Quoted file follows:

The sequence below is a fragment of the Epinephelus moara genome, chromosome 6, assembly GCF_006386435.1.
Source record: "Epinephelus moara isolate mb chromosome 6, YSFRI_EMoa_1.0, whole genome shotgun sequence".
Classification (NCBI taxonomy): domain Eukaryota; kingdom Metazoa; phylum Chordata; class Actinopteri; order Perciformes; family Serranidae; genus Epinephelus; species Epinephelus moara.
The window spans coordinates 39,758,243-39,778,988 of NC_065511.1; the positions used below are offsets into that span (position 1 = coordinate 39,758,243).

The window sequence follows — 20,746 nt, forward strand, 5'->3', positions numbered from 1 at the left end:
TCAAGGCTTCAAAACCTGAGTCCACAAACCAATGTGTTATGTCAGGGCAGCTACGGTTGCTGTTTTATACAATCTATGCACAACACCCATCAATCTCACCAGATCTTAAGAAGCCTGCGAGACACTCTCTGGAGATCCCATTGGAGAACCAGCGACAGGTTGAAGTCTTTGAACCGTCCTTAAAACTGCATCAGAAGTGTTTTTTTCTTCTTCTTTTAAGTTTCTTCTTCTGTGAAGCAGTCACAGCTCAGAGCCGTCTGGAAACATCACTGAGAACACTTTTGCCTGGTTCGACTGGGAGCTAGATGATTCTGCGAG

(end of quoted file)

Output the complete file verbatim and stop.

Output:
The sequence below is a fragment of the Epinephelus moara genome, chromosome 6, assembly GCF_006386435.1.
Source record: "Epinephelus moara isolate mb chromosome 6, YSFRI_EMoa_1.0, whole genome shotgun sequence".
Classification (NCBI taxonomy): domain Eukaryota; kingdom Metazoa; phylum Chordata; class Actinopteri; order Perciformes; family Serranidae; genus Epinephelus; species Epinephelus moara.
The window spans coordinates 39,758,243-39,778,988 of NC_065511.1; the positions used below are offsets into that span (position 1 = coordinate 39,758,243).

The window sequence follows — 20,746 nt, forward strand, 5'->3', positions numbered from 1 at the left end:
TCAAGGCTTCAAAACCTGAGTCCACAAACCAATGTGTTATGTCAGGGCAGCTACGGTTGCTGTTTTATACAATCTATGCACAACACCCATCAATCTCACCAGATCTTAAGAAGCCTGCGAGACACTCTCTGGAGATCCCATTGGAGAACCAGCGACAGGTTGAAGTCTTTGAACCGTCCTTAAAACTGCATCAGAAGTGTTTTTTTCTTCTTCTTTTAAGTTTCTTCTTCTGTGAAGCAGTCACAGCTCAGAGCCGTCTGGAAACATCACTGAGAACACTTTTGCCTGGTTCGACTGGGAGCTAGATGATTCTGCGAG